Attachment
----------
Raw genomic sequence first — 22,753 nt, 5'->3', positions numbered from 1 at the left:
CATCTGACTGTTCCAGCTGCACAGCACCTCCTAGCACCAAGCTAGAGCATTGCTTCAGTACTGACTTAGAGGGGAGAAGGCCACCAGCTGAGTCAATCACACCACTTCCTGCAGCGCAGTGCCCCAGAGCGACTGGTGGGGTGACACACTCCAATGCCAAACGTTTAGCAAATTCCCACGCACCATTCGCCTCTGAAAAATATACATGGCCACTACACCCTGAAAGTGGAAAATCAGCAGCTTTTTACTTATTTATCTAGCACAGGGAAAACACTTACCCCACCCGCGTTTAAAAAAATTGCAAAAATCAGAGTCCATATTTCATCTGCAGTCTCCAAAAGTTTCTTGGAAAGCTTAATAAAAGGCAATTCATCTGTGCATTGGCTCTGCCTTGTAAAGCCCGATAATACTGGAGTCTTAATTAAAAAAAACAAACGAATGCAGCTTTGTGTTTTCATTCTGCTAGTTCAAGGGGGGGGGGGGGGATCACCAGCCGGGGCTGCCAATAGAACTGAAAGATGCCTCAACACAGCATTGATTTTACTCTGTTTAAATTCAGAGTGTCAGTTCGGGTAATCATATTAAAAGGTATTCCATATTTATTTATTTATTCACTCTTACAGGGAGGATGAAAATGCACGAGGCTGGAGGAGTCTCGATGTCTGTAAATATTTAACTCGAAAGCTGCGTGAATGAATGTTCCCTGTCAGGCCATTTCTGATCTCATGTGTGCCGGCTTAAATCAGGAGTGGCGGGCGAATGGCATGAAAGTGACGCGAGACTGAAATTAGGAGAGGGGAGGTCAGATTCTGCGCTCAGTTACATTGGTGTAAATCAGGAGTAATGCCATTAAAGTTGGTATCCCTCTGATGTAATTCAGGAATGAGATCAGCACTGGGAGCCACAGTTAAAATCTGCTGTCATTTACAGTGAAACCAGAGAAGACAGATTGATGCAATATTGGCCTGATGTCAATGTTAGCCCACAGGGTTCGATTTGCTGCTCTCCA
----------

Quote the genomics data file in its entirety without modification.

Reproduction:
Raw genomic sequence first — 22,753 nt, 5'->3', positions numbered from 1 at the left:
CATCTGACTGTTCCAGCTGCACAGCACCTCCTAGCACCAAGCTAGAGCATTGCTTCAGTACTGACTTAGAGGGGAGAAGGCCACCAGCTGAGTCAATCACACCACTTCCTGCAGCGCAGTGCCCCAGAGCGACTGGTGGGGTGACACACTCCAATGCCAAACGTTTAGCAAATTCCCACGCACCATTCGCCTCTGAAAAATATACATGGCCACTACACCCTGAAAGTGGAAAATCAGCAGCTTTTTACTTATTTATCTAGCACAGGGAAAACACTTACCCCACCCGCGTTTAAAAAAATTGCAAAAATCAGAGTCCATATTTCATCTGCAGTCTCCAAAAGTTTCTTGGAAAGCTTAATAAAAGGCAATTCATCTGTGCATTGGCTCTGCCTTGTAAAGCCCGATAATACTGGAGTCTTAATTAAAAAAAACAAACGAATGCAGCTTTGTGTTTTCATTCTGCTAGTTCAAGGGGGGGGGGGGGGATCACCAGCCGGGGCTGCCAATAGAACTGAAAGATGCCTCAACACAGCATTGATTTTACTCTGTTTAAATTCAGAGTGTCAGTTCGGGTAATCATATTAAAAGGTATTCCATATTTATTTATTTATTCACTCTTACAGGGAGGATGAAAATGCACGAGGCTGGAGGAGTCTCGATGTCTGTAAATATTTAACTCGAAAGCTGCGTGAATGAATGTTCCCTGTCAGGCCATTTCTGATCTCATGTGTGCCGGCTTAAATCAGGAGTGGCGGGCGAATGGCATGAAAGTGACGCGAGACTGAAATTAGGAGAGGGGAGGTCAGATTCTGCGCTCAGTTACATTGGTGTAAATCAGGAGTAATGCCATTAAAGTTGGTATCCCTCTGATGTAATTCAGGAATGAGATCAGCACTGGGAGCCACAGTTAAAATCTGCTGTCATTTACAGTGAAACCAGAGAAGACAGATTGATGCAATATTGGCCTGATGTCAATGTTAGCCCACAGGGTTCGATTTGCTGCTCTCCA